Aggressive tax avoidance and tax evasion is not only bad for the fiscal health of African countries, but it constrains their ability to finance climate action domestically. Illicit financial flows from the continent have long been a challenge, estimated at around $89 billion/year, equivalent to 2.7% of Africa’s GDP. Between 2005 and 2015 the total amount of illicit financial flows exiting the continent exceeded its debt, making it a net creditor to the world. Moreover, the average tax to GDP ratio in Africa has also plateaued at 15.6%, well below the average of other regions.
This is money that African governments desperately need, not only to address their external debt but also to finance their climate change responses. For this reason, tax reform and the reduction of illicit financial flows have increasingly been raised in the context of broader climate finance reform. In a recent submission under the UNFCCC’s Global Stocktake in September, the African Group of Negotiators (AGN) highlighted the need for a fundamental reform of the global tax system to close the gap and direct financial flows to climate action. This would enable African countries to be less reliant on donor climate finance and have more autonomy over how it is spent. They argued that the global regime needs to be more inclusive and effective, aiming to halve Africa’s loss of US $27 billion annual corporate tax revenue through profit shifting by 2030.
Global tax rules exist but these are largely driven by the Paris-based Organisation for Economic Development (OECD), a group of 38 developed countries, who, among other things, set standards for international taxation and cooperation. According to Tax Justice Network Africa, countries on the African continent who have signed onto these agreements and abide by the standards have gained little revenue and have suffered unfavourable results, as compared to other policy options. For example, in 2021 a deal was struck between 130 countries which seeks to impose a minimum tax rate upon corporations, however developing countries feel that they will receive relatively little revenue from it, compared to developed countries. They also accuse the OECD of both being the setters of global tax standards but also being the biggest perpetrators of tax abuse.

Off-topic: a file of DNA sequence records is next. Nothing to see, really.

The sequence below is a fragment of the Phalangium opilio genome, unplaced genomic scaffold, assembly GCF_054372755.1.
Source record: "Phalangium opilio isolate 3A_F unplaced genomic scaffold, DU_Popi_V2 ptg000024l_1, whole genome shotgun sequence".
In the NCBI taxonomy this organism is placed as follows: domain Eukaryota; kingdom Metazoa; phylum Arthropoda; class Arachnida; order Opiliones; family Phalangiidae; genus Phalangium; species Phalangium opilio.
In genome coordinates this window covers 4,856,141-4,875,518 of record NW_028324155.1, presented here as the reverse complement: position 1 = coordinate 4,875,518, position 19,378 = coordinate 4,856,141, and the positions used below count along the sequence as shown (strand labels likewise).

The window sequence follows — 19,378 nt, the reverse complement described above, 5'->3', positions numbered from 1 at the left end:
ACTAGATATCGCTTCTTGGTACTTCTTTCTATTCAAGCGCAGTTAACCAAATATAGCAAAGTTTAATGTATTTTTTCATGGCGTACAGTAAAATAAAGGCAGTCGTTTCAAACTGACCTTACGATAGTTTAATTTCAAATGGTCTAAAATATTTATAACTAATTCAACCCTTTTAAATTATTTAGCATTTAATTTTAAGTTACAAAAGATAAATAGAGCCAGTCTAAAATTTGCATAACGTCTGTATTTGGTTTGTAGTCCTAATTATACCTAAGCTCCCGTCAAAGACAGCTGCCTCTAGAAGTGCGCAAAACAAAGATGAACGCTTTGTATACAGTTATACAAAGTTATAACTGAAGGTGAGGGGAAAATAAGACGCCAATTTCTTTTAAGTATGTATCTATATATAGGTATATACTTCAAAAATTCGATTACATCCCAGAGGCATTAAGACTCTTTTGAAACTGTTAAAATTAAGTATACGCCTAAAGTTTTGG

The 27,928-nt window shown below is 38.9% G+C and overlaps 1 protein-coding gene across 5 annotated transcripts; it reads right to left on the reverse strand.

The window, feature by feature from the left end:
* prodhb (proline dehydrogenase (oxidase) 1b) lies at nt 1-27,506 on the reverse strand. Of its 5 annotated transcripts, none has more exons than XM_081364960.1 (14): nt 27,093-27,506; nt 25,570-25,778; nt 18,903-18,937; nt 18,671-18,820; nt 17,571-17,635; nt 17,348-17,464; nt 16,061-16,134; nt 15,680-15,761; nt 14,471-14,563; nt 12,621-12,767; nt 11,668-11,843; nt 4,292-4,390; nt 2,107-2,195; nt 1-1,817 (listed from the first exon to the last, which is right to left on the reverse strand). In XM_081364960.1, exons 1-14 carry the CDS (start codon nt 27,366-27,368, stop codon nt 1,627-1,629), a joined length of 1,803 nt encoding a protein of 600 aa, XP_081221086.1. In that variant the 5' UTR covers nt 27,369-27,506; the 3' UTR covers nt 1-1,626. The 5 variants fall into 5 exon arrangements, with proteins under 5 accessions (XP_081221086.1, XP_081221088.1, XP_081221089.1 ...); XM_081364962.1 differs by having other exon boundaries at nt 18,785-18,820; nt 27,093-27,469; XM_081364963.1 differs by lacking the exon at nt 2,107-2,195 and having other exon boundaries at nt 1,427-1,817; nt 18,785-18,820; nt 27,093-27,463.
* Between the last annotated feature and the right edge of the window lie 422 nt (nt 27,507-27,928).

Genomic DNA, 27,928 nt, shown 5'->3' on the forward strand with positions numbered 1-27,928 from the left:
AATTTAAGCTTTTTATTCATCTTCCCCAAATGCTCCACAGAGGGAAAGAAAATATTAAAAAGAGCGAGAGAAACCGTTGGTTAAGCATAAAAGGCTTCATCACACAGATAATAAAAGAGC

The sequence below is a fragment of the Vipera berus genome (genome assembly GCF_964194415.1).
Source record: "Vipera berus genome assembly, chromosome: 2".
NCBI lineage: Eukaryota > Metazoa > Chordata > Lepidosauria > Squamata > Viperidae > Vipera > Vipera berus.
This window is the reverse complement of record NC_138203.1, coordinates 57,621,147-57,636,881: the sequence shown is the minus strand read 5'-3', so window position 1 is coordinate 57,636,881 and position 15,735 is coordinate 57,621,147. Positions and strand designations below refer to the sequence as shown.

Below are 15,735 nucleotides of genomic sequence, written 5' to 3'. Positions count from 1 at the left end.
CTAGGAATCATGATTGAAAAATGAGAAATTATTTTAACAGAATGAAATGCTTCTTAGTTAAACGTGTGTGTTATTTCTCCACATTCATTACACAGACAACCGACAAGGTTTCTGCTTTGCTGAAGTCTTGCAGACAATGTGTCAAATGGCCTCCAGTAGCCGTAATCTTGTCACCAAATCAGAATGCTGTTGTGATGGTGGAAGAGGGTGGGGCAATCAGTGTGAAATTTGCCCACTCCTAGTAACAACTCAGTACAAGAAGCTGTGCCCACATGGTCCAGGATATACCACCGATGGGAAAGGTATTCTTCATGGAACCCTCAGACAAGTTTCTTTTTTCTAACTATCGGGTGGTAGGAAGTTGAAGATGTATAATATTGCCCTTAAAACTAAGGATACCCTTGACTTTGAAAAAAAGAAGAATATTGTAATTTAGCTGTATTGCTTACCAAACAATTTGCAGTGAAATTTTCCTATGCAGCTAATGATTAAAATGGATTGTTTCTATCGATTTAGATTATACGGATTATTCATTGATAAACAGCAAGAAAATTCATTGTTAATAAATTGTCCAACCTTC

The Africa Group has been championing the reform of the system for many years. This culminated in a resolution proposed by Nigeria with the Support of the Africa Group on the commencement of the process towards a UN framework convention on international tax cooperation. The resolution follows a report by the UN Secretary General in September that outlined the possibilities of having either a UN multilateral instrument on tax, a framework convention, or framework for international cooperation. The first two would be legally binding whilst the last would not.
On 22 November 2023, a resolution resoundingly in favour of a tax convention was passed in the UN with 125 votes in support. These came mostly from developing countries, including all African countries, and members of the G77 plus China. There were 48 votes against, including Britain, Germany, Japan and the United States, and 9 abstentions.
Calling the vote a “beacon of hope” the African Union stated: “The decades-long fight of Global South countries to establish a fully inclusive process at the United Nations to participate in agenda setting and norm setting on international tax is now a reality.” OECD countries however harbour concerns that it would result in a duplication of rules and standards that they have established and, in their view, obviate progress on various tax issues that have been negotiated within the bloc for years.
The next steps are the establishment of an ad-hoc committee within the UN who will lead the negotiations on a new tax convention, and is due to submit a report at the next UN General Assembly.